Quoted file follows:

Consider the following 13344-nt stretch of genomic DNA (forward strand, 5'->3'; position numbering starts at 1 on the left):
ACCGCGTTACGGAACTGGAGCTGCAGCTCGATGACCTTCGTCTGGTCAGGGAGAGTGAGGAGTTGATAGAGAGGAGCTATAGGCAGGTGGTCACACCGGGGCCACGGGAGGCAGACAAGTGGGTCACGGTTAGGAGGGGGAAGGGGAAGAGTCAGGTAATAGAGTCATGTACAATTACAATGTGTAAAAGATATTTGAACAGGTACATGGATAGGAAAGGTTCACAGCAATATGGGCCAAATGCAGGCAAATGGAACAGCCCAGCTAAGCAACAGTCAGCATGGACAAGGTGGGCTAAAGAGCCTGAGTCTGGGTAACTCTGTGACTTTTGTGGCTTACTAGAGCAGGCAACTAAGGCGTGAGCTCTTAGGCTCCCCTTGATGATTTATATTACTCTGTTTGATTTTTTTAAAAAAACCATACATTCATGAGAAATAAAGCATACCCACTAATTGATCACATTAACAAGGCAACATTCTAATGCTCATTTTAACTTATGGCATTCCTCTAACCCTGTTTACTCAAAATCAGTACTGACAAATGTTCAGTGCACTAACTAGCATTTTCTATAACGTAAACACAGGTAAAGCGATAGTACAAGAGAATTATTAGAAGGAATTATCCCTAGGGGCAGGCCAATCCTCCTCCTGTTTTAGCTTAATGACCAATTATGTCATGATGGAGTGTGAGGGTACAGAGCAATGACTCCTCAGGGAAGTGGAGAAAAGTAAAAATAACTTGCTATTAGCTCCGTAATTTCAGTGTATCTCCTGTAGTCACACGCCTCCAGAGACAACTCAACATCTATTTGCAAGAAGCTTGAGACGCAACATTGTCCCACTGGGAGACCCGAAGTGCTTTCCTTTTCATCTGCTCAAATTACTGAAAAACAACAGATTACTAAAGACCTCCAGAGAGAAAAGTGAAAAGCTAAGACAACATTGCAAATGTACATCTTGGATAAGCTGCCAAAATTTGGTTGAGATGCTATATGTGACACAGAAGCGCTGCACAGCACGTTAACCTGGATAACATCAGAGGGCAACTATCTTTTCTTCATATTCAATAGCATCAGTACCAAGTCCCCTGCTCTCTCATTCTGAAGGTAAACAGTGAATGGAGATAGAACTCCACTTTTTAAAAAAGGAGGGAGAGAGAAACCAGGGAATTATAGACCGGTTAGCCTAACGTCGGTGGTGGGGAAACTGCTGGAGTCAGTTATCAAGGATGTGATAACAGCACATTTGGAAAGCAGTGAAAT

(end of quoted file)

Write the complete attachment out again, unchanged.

Consider the following 13344-nt stretch of genomic DNA (forward strand, 5'->3'; position numbering starts at 1 on the left):
ACCGCGTTACGGAACTGGAGCTGCAGCTCGATGACCTTCGTCTGGTCAGGGAGAGTGAGGAGTTGATAGAGAGGAGCTATAGGCAGGTGGTCACACCGGGGCCACGGGAGGCAGACAAGTGGGTCACGGTTAGGAGGGGGAAGGGGAAGAGTCAGGTAATAGAGTCATGTACAATTACAATGTGTAAAAGATATTTGAACAGGTACATGGATAGGAAAGGTTCACAGCAATATGGGCCAAATGCAGGCAAATGGAACAGCCCAGCTAAGCAACAGTCAGCATGGACAAGGTGGGCTAAAGAGCCTGAGTCTGGGTAACTCTGTGACTTTTGTGGCTTACTAGAGCAGGCAACTAAGGCGTGAGCTCTTAGGCTCCCCTTGATGATTTATATTACTCTGTTTGATTTTTTTAAAAAAACCATACATTCATGAGAAATAAAGCATACCCACTAATTGATCACATTAACAAGGCAACATTCTAATGCTCATTTTAACTTATGGCATTCCTCTAACCCTGTTTACTCAAAATCAGTACTGACAAATGTTCAGTGCACTAACTAGCATTTTCTATAACGTAAACACAGGTAAAGCGATAGTACAAGAGAATTATTAGAAGGAATTATCCCTAGGGGCAGGCCAATCCTCCTCCTGTTTTAGCTTAATGACCAATTATGTCATGATGGAGTGTGAGGGTACAGAGCAATGACTCCTCAGGGAAGTGGAGAAAAGTAAAAATAACTTGCTATTAGCTCCGTAATTTCAGTGTATCTCCTGTAGTCACACGCCTCCAGAGACAACTCAACATCTATTTGCAAGAAGCTTGAGACGCAACATTGTCCCACTGGGAGACCCGAAGTGCTTTCCTTTTCATCTGCTCAAATTACTGAAAAACAACAGATTACTAAAGACCTCCAGAGAGAAAAGTGAAAAGCTAAGACAACATTGCAAATGTACATCTTGGATAAGCTGCCAAAATTTGGTTGAGATGCTATATGTGACACAGAAGCGCTGCACAGCACGTTAACCTGGATAACATCAGAGGGCAACTATCTTTTCTTCATATTCAATAGCATCAGTACCAAGTCCCCTGCTCTCTCATTCTGAAGGTAAACAGTGAATGGAGATAGAACTCCACTTTTTAAAAAAGGAGGGAGAGAGAAACCAGGGAATTATAGACCGGTTAGCCTAACGTCGGTGGTGGGGAAACTGCTGGAGTCAGTTATCAAGGATGTGATAACAGCACATTTGGAAAGCAGTGAAAT